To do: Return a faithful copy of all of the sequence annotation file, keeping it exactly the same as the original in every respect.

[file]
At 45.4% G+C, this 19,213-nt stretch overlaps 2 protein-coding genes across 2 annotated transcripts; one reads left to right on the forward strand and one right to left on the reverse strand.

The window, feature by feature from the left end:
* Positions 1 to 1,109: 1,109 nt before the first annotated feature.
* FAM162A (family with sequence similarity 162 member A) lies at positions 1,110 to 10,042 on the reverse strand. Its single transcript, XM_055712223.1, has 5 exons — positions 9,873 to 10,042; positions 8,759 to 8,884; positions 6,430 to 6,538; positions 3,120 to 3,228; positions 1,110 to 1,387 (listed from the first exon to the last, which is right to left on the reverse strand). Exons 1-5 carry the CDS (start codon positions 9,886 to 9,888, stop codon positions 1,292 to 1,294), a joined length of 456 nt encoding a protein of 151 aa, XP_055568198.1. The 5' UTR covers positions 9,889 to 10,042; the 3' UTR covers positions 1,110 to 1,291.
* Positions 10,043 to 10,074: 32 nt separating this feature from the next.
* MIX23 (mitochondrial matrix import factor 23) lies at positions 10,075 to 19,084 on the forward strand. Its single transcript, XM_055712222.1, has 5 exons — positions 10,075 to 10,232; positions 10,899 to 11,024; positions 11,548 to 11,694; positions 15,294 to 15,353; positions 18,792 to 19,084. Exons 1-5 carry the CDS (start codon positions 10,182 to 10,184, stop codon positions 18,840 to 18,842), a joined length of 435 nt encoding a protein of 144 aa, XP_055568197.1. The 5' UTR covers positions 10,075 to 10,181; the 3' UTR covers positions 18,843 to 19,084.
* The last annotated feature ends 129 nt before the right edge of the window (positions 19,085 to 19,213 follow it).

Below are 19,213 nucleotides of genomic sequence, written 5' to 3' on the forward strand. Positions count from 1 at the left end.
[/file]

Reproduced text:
At 45.4% G+C, this 19,213-nt stretch overlaps 2 protein-coding genes across 2 annotated transcripts; one reads left to right on the forward strand and one right to left on the reverse strand.

The window, feature by feature from the left end:
* Positions 1 to 1,109: 1,109 nt before the first annotated feature.
* FAM162A (family with sequence similarity 162 member A) lies at positions 1,110 to 10,042 on the reverse strand. Its single transcript, XM_055712223.1, has 5 exons — positions 9,873 to 10,042; positions 8,759 to 8,884; positions 6,430 to 6,538; positions 3,120 to 3,228; positions 1,110 to 1,387 (listed from the first exon to the last, which is right to left on the reverse strand). Exons 1-5 carry the CDS (start codon positions 9,886 to 9,888, stop codon positions 1,292 to 1,294), a joined length of 456 nt encoding a protein of 151 aa, XP_055568198.1. The 5' UTR covers positions 9,889 to 10,042; the 3' UTR covers positions 1,110 to 1,291.
* Positions 10,043 to 10,074: 32 nt separating this feature from the next.
* MIX23 (mitochondrial matrix import factor 23) lies at positions 10,075 to 19,084 on the forward strand. Its single transcript, XM_055712222.1, has 5 exons — positions 10,075 to 10,232; positions 10,899 to 11,024; positions 11,548 to 11,694; positions 15,294 to 15,353; positions 18,792 to 19,084. Exons 1-5 carry the CDS (start codon positions 10,182 to 10,184, stop codon positions 18,840 to 18,842), a joined length of 435 nt encoding a protein of 144 aa, XP_055568197.1. The 5' UTR covers positions 10,075 to 10,181; the 3' UTR covers positions 18,843 to 19,084.
* The last annotated feature ends 129 nt before the right edge of the window (positions 19,085 to 19,213 follow it).

Below are 19,213 nucleotides of genomic sequence, written 5' to 3' on the forward strand. Positions count from 1 at the left end.